Microsoft Phones to Have Physical Keyboards. They’re Doomed.

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Images of the Microsoft’s upcoming phones has leaked. I guess Microsoft feels “old school” about this; that people really want “real” keyboards, but that tide is rapidly turning.

RIM knows it, hence the Storm and now Storm 2. Google knows it, which is why Android has a software keyboard. I believe even Palm knows it, but they couldn’t get a software keyboard ready in time for the Pre/Pixie. (They also couldn’t get desktop software or a decent API developed, but I digress.)

I’ve outlined the differences and advantages between hardware/software keyboards before, and since that time have become even more convinced they’re the only way to go. They simply make too much sense for the user and the manufacturer.

For example, with the 3.0 OS upgrade Apple was able to add a landscape keyboard option to every iPhone owner. Just like that. They’ve also added new keys and shortcuts. Even the Japanese Emoji symbols are available via the App Store. All because of the tremendous flexibility of a software keyboard.

Meanwhile, not having a physical keyboard means the device can be thinner and lighter. It also means it doesn’t change shape when using the keyboard (like the Pre), or sacrifice screen size (like Blackberrys).

The only advantages to physical keyboards are:

  • Getting a “touch” phone to market sooner because you don’t write one,
  • Satisfying the people used to them who think they can’t switch.

The former is a matter of being late to the party, and in Palm’s case hurt them because the keyboard they’re using is cheap. The latter is a perception that will change as people find a software keyboard is even more usable.

Here’s my prediction: In about three years time the physical keyboard holdouts will be complaining about their lack of choice in the marketplace. All the “cool” phones will be using software keyboards.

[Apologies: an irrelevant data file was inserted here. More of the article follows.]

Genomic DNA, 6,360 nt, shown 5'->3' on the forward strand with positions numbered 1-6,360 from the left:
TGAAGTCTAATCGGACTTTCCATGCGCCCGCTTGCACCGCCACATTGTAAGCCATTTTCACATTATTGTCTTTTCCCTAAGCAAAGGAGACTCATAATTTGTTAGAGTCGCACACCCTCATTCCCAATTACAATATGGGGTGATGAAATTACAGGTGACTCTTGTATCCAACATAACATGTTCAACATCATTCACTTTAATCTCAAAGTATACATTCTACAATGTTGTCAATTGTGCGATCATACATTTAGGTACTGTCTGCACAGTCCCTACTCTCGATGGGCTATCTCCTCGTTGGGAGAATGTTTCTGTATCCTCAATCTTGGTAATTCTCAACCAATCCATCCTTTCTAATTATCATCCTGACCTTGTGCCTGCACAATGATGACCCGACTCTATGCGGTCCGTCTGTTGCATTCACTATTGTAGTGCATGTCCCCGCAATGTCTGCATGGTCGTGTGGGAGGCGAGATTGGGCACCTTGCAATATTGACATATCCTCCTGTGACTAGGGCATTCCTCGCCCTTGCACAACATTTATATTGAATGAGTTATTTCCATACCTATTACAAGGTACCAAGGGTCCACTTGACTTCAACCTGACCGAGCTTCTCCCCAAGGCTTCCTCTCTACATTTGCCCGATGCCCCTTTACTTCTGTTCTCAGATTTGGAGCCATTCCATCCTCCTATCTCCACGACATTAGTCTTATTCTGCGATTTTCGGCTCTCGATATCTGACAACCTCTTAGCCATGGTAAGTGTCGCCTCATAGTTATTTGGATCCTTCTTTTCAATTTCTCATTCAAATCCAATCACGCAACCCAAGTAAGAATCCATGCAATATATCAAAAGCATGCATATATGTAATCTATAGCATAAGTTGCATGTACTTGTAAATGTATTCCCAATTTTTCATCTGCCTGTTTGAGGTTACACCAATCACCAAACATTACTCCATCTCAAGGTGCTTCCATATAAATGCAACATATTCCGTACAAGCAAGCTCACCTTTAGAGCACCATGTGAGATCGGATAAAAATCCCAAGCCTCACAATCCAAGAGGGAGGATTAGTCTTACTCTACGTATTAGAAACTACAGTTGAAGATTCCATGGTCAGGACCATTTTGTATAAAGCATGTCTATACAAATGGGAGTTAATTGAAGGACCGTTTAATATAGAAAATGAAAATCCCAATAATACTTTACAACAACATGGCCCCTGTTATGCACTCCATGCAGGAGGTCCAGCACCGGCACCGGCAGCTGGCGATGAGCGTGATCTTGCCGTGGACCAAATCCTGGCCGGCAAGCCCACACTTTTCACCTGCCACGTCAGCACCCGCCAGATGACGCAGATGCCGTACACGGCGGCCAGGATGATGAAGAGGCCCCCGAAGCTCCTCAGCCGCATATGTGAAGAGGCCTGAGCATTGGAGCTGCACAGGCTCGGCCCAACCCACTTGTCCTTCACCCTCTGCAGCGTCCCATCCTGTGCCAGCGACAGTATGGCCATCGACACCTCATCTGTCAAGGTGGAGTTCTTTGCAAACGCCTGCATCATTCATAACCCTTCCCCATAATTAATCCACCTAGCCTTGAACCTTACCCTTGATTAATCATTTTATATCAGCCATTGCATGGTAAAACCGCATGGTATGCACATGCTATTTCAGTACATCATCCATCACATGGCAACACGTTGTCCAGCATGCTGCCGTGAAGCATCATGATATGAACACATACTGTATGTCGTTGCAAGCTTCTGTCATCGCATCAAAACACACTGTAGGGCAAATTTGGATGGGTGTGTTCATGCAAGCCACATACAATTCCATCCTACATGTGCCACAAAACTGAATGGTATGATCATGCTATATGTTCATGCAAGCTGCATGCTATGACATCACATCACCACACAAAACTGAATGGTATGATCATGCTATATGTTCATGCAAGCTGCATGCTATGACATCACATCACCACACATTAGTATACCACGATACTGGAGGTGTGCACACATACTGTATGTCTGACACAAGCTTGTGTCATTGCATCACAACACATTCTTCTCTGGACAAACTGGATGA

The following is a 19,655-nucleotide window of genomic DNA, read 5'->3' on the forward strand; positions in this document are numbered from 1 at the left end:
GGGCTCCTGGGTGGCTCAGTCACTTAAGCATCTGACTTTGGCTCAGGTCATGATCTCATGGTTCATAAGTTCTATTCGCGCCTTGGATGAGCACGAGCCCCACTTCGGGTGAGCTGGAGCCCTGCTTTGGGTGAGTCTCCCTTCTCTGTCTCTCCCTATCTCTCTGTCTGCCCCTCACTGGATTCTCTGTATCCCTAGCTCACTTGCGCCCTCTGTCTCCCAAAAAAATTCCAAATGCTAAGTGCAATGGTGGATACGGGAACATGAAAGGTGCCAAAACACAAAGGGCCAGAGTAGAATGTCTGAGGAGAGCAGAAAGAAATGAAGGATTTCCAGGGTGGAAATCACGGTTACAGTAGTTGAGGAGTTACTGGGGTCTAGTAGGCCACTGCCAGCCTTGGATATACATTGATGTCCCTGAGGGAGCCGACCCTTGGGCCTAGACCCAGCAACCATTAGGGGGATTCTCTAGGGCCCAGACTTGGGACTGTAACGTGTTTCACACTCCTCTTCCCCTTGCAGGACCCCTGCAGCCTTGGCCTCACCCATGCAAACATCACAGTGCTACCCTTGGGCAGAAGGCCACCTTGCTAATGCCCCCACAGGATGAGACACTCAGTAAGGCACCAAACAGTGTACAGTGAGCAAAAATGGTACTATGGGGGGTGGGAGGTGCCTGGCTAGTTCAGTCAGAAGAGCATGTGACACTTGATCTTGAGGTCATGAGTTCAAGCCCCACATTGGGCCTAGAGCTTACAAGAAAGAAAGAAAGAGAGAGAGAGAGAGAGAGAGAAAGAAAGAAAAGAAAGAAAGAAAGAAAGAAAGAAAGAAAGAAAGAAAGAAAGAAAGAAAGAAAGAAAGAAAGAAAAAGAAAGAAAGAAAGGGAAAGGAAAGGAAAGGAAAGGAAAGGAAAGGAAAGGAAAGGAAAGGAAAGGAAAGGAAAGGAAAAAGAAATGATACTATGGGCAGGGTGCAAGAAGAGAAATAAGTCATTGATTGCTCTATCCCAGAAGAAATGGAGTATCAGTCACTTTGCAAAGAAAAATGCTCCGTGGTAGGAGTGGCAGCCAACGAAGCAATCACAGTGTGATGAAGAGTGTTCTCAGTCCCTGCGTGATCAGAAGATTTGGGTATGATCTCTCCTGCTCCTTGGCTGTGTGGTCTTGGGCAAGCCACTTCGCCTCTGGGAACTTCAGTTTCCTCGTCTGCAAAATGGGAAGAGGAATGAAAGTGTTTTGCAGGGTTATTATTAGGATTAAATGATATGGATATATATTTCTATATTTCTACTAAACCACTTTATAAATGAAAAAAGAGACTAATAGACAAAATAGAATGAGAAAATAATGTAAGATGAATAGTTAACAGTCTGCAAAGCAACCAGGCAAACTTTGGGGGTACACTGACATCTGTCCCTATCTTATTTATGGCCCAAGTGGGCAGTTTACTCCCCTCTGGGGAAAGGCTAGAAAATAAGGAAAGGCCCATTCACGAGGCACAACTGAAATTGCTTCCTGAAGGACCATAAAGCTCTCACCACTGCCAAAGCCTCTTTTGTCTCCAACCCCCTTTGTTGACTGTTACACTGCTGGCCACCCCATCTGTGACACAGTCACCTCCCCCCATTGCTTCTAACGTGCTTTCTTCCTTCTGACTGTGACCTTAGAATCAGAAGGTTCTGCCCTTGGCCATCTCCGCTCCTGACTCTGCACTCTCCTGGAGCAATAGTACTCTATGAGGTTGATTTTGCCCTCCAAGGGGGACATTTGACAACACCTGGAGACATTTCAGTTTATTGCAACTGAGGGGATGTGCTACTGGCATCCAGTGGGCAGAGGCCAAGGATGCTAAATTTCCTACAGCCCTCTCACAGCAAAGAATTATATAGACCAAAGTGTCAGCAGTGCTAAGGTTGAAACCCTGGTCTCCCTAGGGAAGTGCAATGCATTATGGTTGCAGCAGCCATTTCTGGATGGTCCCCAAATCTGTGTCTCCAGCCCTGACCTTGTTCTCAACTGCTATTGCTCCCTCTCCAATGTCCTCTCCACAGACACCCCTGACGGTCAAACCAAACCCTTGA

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6 thoughts on “Microsoft Phones to Have Physical Keyboards. They’re Doomed.

  1. MSFT believes in never abandoning any “feature”, no matter how obsolete. They are bound by legacy.

  2. There will always be people that prefer some things over others and I’m sure there will always be manufacturers to cater to those people. There’s nothing wrong with wanting a physical, tactile keyboard. It does add more bulk and parts, but so what. Apple doesn’t believe in excess parts for any device so the tablet will be a natural for them with a touch-screen keyboard. Apple saves money in the process by not needing to customize physical keys for different countries. Still, I think RIM is doing a service by offering both touch and physical keyboards on their products. Different companies have different philosophies. Apple bends users to their will. RIM lets the customer decide. Both companies are doing well in product sales.

  3. sfmitch,

    My prognostication abilities may be no better than yours, but the software keyboard’s advantages seem too great.

    For example, if you’re catering to “different strokes” do you pick portrait or landscape? The former (as in the Pre) is smaller, whereas the latter reduces the vertical scrolling area of your screen. A good software keyboard can use both orientations.

    There’s no mechanical failure of a software keyboard.

    The keys can be cleanly relabeled for the job at hand (none of this two or three different labels in different colors crap).

    A user can type small amounts of text one-handed, whereas a physical keyboard requires two hands — if only to activate it.

    And on and on. Really, the only reason I think physicals are still with us is because not everybody has their software keyboard ready. They were caught with their pants down. So they make it sound like it’s a “feature”, but they’re working on a software keyboard and will get it in their phones as soon as they can.

    As for the people who believe they can’t use a software keyboard, they’re the same as the people 20+ years ago who couldn’t use a mouse. They used Microsoft clumsy keyboard navigation and were holdouts to the last, but I believe it’s a lost cause.

    Anyway, we’ll see how the landscape looks three years from now.

  4. I can’t predict the future worth a darn, BUT I have to believe you are wrong.

    I predict that the market will look very similar to today and that both soft and hard keyboards will be well represented – even in the ‘cool’ phones.

    I think there is no ‘right’ answer for this. Different strokes for different folks.

  5. I agree, these phones look like crap, especially the stubbier, fat Pre-like looking model! I’ve read somewhere that Apple is working on a touch keyboard that will provide tactile feedback, giving the user the same sensation of feel as if they were using a real physical keyboard! If that is the case, then surely the physical keyboard is about to go the way of the Dodo bird!

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